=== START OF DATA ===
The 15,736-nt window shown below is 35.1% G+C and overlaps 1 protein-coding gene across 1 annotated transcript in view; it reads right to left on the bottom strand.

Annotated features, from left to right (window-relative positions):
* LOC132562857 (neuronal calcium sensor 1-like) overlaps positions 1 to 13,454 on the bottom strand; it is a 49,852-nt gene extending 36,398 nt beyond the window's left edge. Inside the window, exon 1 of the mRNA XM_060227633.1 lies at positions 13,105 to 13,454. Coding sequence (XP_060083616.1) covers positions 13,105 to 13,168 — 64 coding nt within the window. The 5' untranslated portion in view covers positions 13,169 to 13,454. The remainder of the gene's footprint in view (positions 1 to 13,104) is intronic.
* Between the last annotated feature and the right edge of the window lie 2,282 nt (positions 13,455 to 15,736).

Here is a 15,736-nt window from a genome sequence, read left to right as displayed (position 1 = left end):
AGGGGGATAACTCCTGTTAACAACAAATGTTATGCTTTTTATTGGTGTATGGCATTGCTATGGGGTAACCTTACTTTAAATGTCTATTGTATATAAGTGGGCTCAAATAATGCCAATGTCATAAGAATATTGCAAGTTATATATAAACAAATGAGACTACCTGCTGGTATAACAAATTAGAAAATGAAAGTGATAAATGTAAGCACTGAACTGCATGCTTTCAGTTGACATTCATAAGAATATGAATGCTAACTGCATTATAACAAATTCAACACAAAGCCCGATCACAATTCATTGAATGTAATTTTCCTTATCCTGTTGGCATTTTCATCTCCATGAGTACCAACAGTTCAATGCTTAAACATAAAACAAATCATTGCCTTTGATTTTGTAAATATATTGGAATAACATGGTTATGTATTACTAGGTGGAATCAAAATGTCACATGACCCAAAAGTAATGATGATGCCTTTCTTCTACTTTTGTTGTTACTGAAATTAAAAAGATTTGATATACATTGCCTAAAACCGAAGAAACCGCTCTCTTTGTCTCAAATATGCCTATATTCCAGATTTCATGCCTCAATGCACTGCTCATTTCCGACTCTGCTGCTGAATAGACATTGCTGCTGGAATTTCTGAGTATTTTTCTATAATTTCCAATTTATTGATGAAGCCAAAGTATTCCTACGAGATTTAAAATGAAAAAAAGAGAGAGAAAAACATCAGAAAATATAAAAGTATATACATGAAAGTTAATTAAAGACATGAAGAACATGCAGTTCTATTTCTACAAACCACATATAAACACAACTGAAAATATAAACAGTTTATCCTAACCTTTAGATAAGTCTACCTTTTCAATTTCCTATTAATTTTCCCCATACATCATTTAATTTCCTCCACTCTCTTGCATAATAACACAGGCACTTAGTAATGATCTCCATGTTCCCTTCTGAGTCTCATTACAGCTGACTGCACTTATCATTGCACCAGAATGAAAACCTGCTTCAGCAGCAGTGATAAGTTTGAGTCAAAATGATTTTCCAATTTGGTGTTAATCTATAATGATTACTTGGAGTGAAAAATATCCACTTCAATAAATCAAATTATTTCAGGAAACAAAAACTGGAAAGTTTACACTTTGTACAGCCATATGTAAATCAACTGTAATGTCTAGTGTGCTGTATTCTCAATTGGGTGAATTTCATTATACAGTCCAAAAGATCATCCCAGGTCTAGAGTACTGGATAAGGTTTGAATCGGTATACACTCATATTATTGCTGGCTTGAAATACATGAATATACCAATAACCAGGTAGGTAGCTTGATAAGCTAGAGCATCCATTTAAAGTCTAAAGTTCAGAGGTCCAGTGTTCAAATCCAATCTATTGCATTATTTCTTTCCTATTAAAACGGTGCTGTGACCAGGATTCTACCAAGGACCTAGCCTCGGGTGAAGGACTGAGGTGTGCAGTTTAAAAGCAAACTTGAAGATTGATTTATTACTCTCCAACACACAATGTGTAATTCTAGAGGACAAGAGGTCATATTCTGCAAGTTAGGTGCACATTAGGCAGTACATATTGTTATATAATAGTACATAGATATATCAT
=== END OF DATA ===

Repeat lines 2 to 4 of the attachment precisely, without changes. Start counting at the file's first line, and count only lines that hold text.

Annotated features, from left to right (window-relative positions):
* LOC132562857 (neuronal calcium sensor 1-like) overlaps positions 1 to 13,454 on the bottom strand; it is a 49,852-nt gene extending 36,398 nt beyond the window's left edge. Inside the window, exon 1 of the mRNA XM_060227633.1 lies at positions 13,105 to 13,454. Coding sequence (XP_060083616.1) covers positions 13,105 to 13,168 — 64 coding nt within the window. The 5' untranslated portion in view covers positions 13,169 to 13,454. The remainder of the gene's footprint in view (positions 1 to 13,104) is intronic.
* Between the last annotated feature and the right edge of the window lie 2,282 nt (positions 13,455 to 15,736).